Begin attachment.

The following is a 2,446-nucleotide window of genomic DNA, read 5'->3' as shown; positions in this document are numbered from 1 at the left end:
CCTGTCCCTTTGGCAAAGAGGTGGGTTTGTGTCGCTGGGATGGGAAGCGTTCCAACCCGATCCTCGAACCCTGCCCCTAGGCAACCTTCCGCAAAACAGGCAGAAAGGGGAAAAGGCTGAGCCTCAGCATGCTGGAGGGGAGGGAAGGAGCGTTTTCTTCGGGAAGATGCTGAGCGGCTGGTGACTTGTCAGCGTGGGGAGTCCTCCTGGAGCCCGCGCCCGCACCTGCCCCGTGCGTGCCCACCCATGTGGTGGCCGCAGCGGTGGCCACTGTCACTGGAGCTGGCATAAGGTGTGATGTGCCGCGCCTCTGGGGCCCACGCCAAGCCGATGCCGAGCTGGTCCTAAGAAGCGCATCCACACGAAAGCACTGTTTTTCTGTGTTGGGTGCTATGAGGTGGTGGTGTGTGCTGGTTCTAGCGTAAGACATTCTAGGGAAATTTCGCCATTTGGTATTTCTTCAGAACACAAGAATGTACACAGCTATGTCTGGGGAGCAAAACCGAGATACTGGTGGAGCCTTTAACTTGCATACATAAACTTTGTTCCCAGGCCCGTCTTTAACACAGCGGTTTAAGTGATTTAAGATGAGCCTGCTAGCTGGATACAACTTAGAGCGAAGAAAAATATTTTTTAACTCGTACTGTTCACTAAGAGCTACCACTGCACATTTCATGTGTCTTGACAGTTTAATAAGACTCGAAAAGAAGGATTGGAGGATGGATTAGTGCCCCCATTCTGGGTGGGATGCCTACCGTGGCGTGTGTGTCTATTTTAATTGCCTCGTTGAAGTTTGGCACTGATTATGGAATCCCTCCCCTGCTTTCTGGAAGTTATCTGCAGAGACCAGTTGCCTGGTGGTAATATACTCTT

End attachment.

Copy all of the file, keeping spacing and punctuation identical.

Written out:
The following is a 2,446-nucleotide window of genomic DNA, read 5'->3' as shown; positions in this document are numbered from 1 at the left end:
CCTGTCCCTTTGGCAAAGAGGTGGGTTTGTGTCGCTGGGATGGGAAGCGTTCCAACCCGATCCTCGAACCCTGCCCCTAGGCAACCTTCCGCAAAACAGGCAGAAAGGGGAAAAGGCTGAGCCTCAGCATGCTGGAGGGGAGGGAAGGAGCGTTTTCTTCGGGAAGATGCTGAGCGGCTGGTGACTTGTCAGCGTGGGGAGTCCTCCTGGAGCCCGCGCCCGCACCTGCCCCGTGCGTGCCCACCCATGTGGTGGCCGCAGCGGTGGCCACTGTCACTGGAGCTGGCATAAGGTGTGATGTGCCGCGCCTCTGGGGCCCACGCCAAGCCGATGCCGAGCTGGTCCTAAGAAGCGCATCCACACGAAAGCACTGTTTTTCTGTGTTGGGTGCTATGAGGTGGTGGTGTGTGCTGGTTCTAGCGTAAGACATTCTAGGGAAATTTCGCCATTTGGTATTTCTTCAGAACACAAGAATGTACACAGCTATGTCTGGGGAGCAAAACCGAGATACTGGTGGAGCCTTTAACTTGCATACATAAACTTTGTTCCCAGGCCCGTCTTTAACACAGCGGTTTAAGTGATTTAAGATGAGCCTGCTAGCTGGATACAACTTAGAGCGAAGAAAAATATTTTTTAACTCGTACTGTTCACTAAGAGCTACCACTGCACATTTCATGTGTCTTGACAGTTTAATAAGACTCGAAAAGAAGGATTGGAGGATGGATTAGTGCCCCCATTCTGGGTGGGATGCCTACCGTGGCGTGTGTGTCTATTTTAATTGCCTCGTTGAAGTTTGGCACTGATTATGGAATCCCTCCCCTGCTTTCTGGAAGTTATCTGCAGAGACCAGTTGCCTGGTGGTAATATACTCTT